• Political Geography: Europe, Turkey, Spain, Portugal, South Sudan
  • Author: Xavier Coller, Helder Ferreira do Vale, Chris Meissner
  • Publication Date: 01-2007
  • Content Type: Working Paper
  • Institution: Minda de Gunzburg Center for European Studies, Harvard University
  • Abstract: This paper explores the social profile of the regional elite that has emerged in Spain since the democratization and federalization of the country. For the first time, researchers present data about crucial variables like gender, place of birth, age, education, and profession. They make inter-regional comparisons, put their data on an international perspective, and try to explain some unexpected findings, such as the behavior of political elites in Catalonia and Castile-La Mancha. The authors compare also the social profile of MPs of the two largest parties and show that the gap between society and political elite has been reduced over the years. The paper offers a research agenda.
  • Topic: Education
  • Political Geography: Spain
  • Author: Carmen López Alonso
  • Publication Date: 01-2007
  • Content Type: Working Paper
  • Institution: Minda de Gunzburg Center for European Studies, Harvard University
  • Abstract: This article examines the changing views of Israel in democratic Spain and its historical background. History plays an important part in the Spanish relationship to Israel: not only have Jewish people been for centuries an "absent presence" but, during the long period of the Franco dictatorship, Israel, as a model, has played an important role in the Spanish path to democracy. That democracy has been and still is the key point in Spain's relationship to Israel explains why democratic Spain is not essentially different from the rest of Europe in what relates to Israel and the Israeli-Palestinian conflict. Even if manifestations of antisemitism are present in Spanish public opinion, many of the criticisms of Israel are not about antisemitism but of specific Israeli policies.
  • Political Geography: Europe, Israel, Palestine, Spain
  • Author: Sebastian Royo
  • Publication Date: 05-2004
  • Content Type: Working Paper
  • Institution: Minda de Gunzburg Center for European Studies, Harvard University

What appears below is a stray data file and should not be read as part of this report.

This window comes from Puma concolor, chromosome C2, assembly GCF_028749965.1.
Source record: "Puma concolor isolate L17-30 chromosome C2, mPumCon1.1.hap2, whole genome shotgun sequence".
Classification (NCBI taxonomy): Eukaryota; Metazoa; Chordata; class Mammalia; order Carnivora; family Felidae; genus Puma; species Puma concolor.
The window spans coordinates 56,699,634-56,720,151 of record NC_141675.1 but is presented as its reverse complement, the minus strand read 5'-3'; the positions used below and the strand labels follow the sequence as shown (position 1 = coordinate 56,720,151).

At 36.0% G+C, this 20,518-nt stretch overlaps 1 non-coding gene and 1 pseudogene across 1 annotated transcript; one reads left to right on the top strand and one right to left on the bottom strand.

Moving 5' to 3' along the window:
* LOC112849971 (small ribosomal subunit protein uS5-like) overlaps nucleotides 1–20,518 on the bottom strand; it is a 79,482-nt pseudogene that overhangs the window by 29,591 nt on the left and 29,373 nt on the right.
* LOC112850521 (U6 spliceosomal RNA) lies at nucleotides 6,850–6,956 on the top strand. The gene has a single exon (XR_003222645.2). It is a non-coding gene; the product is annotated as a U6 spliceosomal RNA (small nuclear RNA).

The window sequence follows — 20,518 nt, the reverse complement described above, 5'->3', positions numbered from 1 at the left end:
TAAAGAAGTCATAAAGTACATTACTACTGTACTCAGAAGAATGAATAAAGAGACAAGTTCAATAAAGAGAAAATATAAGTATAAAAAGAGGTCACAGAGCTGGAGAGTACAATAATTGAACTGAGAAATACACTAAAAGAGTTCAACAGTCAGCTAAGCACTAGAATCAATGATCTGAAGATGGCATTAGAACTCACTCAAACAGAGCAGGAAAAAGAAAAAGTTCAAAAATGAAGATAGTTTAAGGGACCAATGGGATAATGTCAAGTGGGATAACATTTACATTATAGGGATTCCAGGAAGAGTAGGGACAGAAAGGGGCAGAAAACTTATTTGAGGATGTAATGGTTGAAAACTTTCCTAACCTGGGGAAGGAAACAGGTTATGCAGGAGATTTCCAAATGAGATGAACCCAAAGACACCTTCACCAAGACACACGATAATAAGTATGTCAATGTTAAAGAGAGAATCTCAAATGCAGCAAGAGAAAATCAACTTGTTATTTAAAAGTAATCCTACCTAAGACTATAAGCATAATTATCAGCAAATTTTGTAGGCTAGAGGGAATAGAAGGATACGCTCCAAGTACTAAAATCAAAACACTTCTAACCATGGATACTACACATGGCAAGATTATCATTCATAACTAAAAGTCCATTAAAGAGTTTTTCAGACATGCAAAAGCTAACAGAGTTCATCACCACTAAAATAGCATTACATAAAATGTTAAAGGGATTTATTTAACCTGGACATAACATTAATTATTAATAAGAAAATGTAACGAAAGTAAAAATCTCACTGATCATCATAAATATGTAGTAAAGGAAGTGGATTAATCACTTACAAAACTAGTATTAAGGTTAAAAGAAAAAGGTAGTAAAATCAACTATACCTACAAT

• Abstract: The purpose of this paper is to outline the main consequences for Portugal and Spain of EU integration. It uses the integration of Portugal and Spain into the European Union as an opportunity to draw some lessons that may be applicable to East European countries as they pursue their own processes of integration into the European Union. It examines challenges and opportunities that new member states from central and Eastern Europe will face when trying to integrate in the EU. Finally, the paper analyzes the impact the 2004 enlargement will have on the Iberian countries.
  • Topic: Economics, Government
  • Political Geography: Europe, Spain
  • Author: Paul Christopher Manuel, Margaret Mott
  • Publication Date: 04-2004
  • Content Type: Working Paper
  • Institution: Minda de Gunzburg Center for European Studies, Harvard University
  • Abstract: Throughout the contemporary period, the Church-State relationship in the nation-states of France, Italy, Spain and Portugal – which we will refer to as Latin Europe in this paper – has been a lively source of political conflict and societal cleavage, both on epistemological, and ontological grounds. Epistemological, in that the person living in Latin Europe has to decide whether his world view will be religious or secular; ontological, in that his mortality has kept some sense of the Catholic religion close to his heart and soul at the critical moments of his human reality. Secular views tend to define the European during ordinary periods of life, (“métro boulot dodo,”) while religious beliefs surge during the extraordinary times of life (birth, marriage, death,) as well as during the traditional ceremonial times (Christmas, Easter). This paper will approach the question on the role of the Catholic church in contemporary Latin Europe by first proposing three models of church-state relations in the region and their historical development, then looking at the role of the Vatican, followed by an examination of some recent Eurobarometer data on the views of contemporary Catholics in each country, and finishing with an analysis of selected public policy issues in each country. Throughout, it is interested in the dual questions of whether religion still plays an important role in Latin Europe, and whether or not the Catholic church is still able to influence the direction of public policies in the now democratic nation-states of France, Italy, Spain and Portugal.
  • Topic: Politics, Religion
  • Political Geography: Europe, France, Spain, Italy, Portugal